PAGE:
By Rich Kane
By Joel Beers
By LP Hastings
By Dave Barton
By Patrice Wirth Marsters
By Erin DeWitt
By Taylor Hamby
By LP Hastings
Culture Clash was born and bred in a thoroughly Chicano theatrical crucible, but the comedy troupe has proved over the years that its heart is not devoted specifically to Aztlan. These are American theater artists, and it's the American minority experience as a whole that their best work addresses.
It's no different with the troupe's current piece: Culture Clash in AmeriCCA, a union of previous material with new bits. People who've seen past Culture Clash efforts, particularly the Miami-centric Radio Mambo and the San Diego/Tijuana-centric Bordertown, will recognize lots of familiar faces.
But the handful of new pieces are the most exciting. They seem to reflect a darker twist on Culture Clash's already edgy vision. This troupe may be hands-down hilarious, able to salsa, boogie, dress up like big-tittied chicas and spoof everyone from stoned-out surfers to suburban lesbians, but it's also a highly politicized group that is most effective and bravest when it lowers the clown masks and reveals the fire raging within. That fire hasn't diminished, even in the post-Sept. 11 era, when anyone who doesn't bleed red, white and blue from every orifice could be suspected of treason. Whether it's a Vietnam vet in Tijuana quoting Samuel Johnson's line that patriotism is the last refuge of a scoundrel or a Haitian immigrant coolly relating that the poison his fellow islanders bring to this country was created by America, there is plenty of anti-establishment rhetoric leaking between the high-energy comedy.
But that also doesn't mean Culture Clash in AmeriCCA is a forest fire of politics and rage. This is still commercial theater. Anyone who wants to make a living has to be embraced by Whitey on some level. So there's no shortage of raucous stereotyping, tactless humor, and goofs and gags. In fact, for my taste, there's a few too many easy laughs (like the baked-out San Diego surfers or the bigoted Miami Jew) this time around. In that respect, Culture Clash in AmeriCCAfeels like a warm-up. So much of it has been seen before that I got the feeling the troupe is easing up on the gas in preparation for a couple of shows that sound like genuine ass-kickers: Anthems, a show about Washington, D.C., that will be produced later this year; and Chavez Ravine, the troupe's first examination of Los Angeles, which will be produced at the Mark Taper Forum next year.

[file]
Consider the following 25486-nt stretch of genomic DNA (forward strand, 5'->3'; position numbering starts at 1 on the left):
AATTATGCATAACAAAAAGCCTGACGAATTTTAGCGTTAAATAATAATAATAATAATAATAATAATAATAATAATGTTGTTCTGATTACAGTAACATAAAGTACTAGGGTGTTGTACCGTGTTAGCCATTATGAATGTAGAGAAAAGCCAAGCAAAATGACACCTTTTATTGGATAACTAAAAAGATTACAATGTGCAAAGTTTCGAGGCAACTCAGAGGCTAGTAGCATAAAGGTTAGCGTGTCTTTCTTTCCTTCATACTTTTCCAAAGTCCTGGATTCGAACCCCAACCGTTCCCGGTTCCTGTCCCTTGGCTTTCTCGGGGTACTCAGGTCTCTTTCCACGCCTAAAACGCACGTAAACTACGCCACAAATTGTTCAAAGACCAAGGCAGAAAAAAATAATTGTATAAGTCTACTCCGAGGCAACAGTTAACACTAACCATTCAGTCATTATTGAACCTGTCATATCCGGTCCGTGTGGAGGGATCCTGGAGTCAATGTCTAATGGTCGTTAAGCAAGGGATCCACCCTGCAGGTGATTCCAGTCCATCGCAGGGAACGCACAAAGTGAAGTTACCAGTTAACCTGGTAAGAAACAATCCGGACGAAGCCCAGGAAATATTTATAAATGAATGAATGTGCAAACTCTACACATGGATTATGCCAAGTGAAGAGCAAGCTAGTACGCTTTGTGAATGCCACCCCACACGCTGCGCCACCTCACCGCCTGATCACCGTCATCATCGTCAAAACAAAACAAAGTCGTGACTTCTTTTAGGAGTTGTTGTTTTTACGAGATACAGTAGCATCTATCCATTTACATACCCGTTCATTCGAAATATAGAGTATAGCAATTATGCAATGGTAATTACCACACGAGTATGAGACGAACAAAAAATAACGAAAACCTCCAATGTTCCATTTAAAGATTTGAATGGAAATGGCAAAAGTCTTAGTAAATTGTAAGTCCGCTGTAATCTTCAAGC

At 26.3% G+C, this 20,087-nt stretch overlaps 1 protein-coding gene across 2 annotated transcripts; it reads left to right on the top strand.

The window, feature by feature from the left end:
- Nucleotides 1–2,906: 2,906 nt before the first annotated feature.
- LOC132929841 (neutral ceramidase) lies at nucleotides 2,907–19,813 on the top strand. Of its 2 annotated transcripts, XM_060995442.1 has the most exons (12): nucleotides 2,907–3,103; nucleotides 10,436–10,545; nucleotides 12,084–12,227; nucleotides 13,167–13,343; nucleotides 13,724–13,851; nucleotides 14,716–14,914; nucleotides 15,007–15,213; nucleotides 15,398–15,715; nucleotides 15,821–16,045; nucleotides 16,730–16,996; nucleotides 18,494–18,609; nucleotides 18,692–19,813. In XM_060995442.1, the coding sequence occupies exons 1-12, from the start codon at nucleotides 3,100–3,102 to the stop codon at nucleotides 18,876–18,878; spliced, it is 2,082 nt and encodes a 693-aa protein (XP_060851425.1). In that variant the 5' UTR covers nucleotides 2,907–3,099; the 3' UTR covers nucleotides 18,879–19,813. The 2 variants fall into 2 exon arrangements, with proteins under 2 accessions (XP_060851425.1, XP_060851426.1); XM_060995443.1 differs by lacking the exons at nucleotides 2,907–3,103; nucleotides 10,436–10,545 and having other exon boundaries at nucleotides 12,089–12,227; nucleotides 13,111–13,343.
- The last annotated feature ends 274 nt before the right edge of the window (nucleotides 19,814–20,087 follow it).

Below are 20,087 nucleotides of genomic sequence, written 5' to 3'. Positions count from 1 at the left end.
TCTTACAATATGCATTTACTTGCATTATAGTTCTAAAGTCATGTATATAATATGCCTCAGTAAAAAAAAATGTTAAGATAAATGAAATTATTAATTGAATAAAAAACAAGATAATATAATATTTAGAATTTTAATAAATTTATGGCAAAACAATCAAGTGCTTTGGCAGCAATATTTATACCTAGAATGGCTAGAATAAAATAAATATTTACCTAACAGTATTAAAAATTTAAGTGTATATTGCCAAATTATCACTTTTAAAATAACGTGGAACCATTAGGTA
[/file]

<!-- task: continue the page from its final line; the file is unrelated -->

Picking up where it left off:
In the interim, we get a show that slaps and pinches but doesn't kick a whole lot of ass. The big crowd-pleaser this time around is Herbert Siguenza's dazzlingly hilarious portrayal of a former transvestite waiting for her $50,000 sex change. Siguenza nails the character's physicality and desperation perfectly, underlining a theme of this show—assimilation and its cost to all of us. The most powerful moment involves Richard Montoya's eloquent account of meeting a grief counselor in an airport on his way to Washington, D.C., a few days after Sept. 11. Montoya was on his way to D.C. to conduct interviews with residents for his troupe's next piece, but the grief counselor says he is no longer a playwright but a war correspondent. The piece ends with Montoya's realization that for the first time in his life, the face of domestic terror isn't wearing a white sheet and doesn't look like Timothy McVeigh: it's his own (Montoya is one-fourth Syrian).
Irony and dramatic juxtaposition have always set Culture Clash apart from the rest of the satirical crowd, and nowhere is that better manifested than in back-to-back sketches near the end of AmeriCCA.The first is light-hearted: a Filipino and African congratulate each other on their new citizenship. With the help of an Arab-American, they wave flags, dance and recite the Pledge of Allegiance. Immediately, we hear the sound of a prison lockdown. The lights shift, the costumes are removed, and Montoya, Siguenza and Ric Salinas stand single-file in stark lighting. Now they are African-American prison inmates in D.C. They're lifers, and they know it. But they are as hungry and desperate for the good life as the previously mentioned new immigrants with dollar signs dancing in their eyes. The difference for these convicts, however, is that they know how to get it: by taking it from you and me—by any means necessary
It's a haunting reminder of the millions of disenfranchised, marginalized, criminally pissed-off Americans who will still be here long after the flags stop waving, the Apache helicopters are out of Bethlehem and presidential-approval ratings start sliding. There is a day coming when every American, new and old, will realize that the genuine face of terror contains every color in the spectrum. And that's one face that can't be bombed out of existence.
Culture Clash in AmeriCCA at San Diego Repertory Theatre, 79 Horton Plaza, San Diego, (619) 544-1000. Wed.-Sat., 8 p.m.; Sun., 2 & 7 p.m. Through May 5. $31-$40.